Forced landingsJul 17th, 2010 | By Ian Poulton | Category: Personal Columns
“En route”, said the text.
En route – it was a very grand term for a journey by road lasting no more than forty-five minutes.
There used to be a book at home called “En Route”, it was an out of date edition brought by my father from the air station at which he worked. It was a handbook of airports and aerodromes and airfields and airstrips; a comprehensive directory of all the places where it might be possible to land an aircraft. It had details of the lengths and directions of runways, of the landing surfaces, of what lights there were, of what radio facilities there were. When you are an awkward teenager with limited social skills, the book was a treasure trove. It was possible to imagine being a pilot in some part of the country having to make an emergency landing and taking out his faithful copy of En Route to decide where best to attempt to put the plane down.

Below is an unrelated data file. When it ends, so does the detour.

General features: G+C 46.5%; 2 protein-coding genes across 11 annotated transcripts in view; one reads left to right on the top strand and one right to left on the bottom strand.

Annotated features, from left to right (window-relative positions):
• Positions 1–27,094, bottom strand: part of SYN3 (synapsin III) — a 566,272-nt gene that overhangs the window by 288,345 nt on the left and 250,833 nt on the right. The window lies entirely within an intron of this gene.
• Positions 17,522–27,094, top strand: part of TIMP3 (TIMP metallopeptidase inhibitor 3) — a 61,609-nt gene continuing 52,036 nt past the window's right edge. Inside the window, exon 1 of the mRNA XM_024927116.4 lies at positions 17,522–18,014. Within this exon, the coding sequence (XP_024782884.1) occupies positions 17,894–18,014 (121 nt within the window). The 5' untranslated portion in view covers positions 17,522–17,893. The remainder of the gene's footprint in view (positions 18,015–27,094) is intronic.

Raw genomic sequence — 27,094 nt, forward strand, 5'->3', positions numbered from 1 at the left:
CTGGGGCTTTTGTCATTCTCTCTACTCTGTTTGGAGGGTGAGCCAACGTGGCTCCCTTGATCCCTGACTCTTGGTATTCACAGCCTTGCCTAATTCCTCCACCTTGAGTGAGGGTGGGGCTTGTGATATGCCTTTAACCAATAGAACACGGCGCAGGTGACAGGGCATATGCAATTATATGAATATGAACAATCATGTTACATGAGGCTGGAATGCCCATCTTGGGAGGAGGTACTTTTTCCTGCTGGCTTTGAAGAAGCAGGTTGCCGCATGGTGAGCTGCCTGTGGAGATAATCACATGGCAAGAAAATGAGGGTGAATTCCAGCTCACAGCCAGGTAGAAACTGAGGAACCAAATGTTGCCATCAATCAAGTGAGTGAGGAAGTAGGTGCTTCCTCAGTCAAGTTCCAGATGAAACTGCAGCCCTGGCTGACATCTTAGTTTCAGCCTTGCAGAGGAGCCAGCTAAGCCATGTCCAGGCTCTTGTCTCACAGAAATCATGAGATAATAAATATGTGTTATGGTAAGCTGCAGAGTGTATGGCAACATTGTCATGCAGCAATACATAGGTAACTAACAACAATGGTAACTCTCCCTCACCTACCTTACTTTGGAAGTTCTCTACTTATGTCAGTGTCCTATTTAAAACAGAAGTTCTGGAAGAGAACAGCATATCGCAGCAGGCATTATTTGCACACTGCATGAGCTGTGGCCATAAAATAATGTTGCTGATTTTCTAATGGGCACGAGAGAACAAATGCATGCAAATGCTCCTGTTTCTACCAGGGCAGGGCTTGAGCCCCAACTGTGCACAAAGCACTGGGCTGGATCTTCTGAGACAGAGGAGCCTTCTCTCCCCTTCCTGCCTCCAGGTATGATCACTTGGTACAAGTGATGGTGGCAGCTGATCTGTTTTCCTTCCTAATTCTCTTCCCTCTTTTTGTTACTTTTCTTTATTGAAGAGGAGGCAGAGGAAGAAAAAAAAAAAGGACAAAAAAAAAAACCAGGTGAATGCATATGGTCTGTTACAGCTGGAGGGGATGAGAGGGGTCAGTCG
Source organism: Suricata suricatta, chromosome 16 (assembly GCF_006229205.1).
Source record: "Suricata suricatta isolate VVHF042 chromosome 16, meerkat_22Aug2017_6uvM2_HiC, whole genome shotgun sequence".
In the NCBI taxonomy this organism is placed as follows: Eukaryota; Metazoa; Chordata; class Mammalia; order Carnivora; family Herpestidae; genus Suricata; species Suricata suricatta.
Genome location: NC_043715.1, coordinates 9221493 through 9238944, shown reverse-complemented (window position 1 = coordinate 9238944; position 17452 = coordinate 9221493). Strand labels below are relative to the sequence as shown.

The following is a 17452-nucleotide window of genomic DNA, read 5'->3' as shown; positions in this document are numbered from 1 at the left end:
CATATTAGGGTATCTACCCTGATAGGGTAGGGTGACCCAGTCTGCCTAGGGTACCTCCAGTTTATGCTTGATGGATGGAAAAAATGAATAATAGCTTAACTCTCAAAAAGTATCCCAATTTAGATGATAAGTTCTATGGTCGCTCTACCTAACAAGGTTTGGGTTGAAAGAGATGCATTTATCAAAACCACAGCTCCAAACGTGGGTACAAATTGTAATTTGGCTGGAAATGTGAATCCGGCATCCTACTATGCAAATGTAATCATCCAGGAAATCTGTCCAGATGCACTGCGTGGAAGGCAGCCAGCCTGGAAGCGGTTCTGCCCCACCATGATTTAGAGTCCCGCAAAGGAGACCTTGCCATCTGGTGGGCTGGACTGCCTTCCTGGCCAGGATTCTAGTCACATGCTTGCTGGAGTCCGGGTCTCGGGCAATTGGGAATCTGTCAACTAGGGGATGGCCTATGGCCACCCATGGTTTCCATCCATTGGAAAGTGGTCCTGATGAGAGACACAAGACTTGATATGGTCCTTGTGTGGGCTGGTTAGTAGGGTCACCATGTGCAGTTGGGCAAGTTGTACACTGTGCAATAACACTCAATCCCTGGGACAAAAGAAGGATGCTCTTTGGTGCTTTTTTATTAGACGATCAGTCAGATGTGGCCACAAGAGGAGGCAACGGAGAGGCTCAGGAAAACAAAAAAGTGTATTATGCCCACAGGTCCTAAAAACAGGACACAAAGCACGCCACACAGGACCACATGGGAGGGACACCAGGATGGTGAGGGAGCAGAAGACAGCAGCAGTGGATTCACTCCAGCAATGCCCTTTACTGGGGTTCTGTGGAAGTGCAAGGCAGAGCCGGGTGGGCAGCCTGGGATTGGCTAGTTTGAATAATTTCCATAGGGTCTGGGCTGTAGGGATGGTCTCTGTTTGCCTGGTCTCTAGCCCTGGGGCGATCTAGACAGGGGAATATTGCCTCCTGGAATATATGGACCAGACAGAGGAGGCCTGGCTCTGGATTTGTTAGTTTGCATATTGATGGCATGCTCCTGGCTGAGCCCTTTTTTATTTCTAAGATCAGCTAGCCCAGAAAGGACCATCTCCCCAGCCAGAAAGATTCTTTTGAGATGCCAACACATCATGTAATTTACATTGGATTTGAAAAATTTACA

It was not as though I had ever been in an aeroplane; I would be 23 before I ever flew anywhere, and that was a British Midland flight from Belfast to Heathrow, hardly the stuff of adventures. The nearest I ever got to a cockpit was sitting in the front row of a KLM flight to Amsterdam in the days when the door could be left open and it was possible to see the crew at work. Yet, if there were a copy of En Route around, I would still leaf through its pages, searching for those old wartime stations where the wind still carries the sound of returning Lancasters and for those remote locations where Cold War V bombers waited silently for the orders to scramble.
The book is probably no longer published; most of the places are probably now under the tarmac of new roads or the gardens of new houses. Yet, last year, a friend told a story of his twin engined plane losing an engine and he asking permission from air traffic control to make an emergency landing. Diverted from the commercial airports, he was instructed to land at the airstrip of a flying club. He did so – just. The runway was too short and as he overran, his undercarriage collapsed and his propellers were mangled in the grass. There was a temptation to say, ‘There used to be a book, but what use was something in another country, thirty odd years ago?
Maybe it’s all on computer now, maybe as you fly along you can get details of where you can land nearby. It would be nice to think so – nice to think the captain doesn’t have to say, ‘does anyone know where I put the book? We’re in a spot of bother’.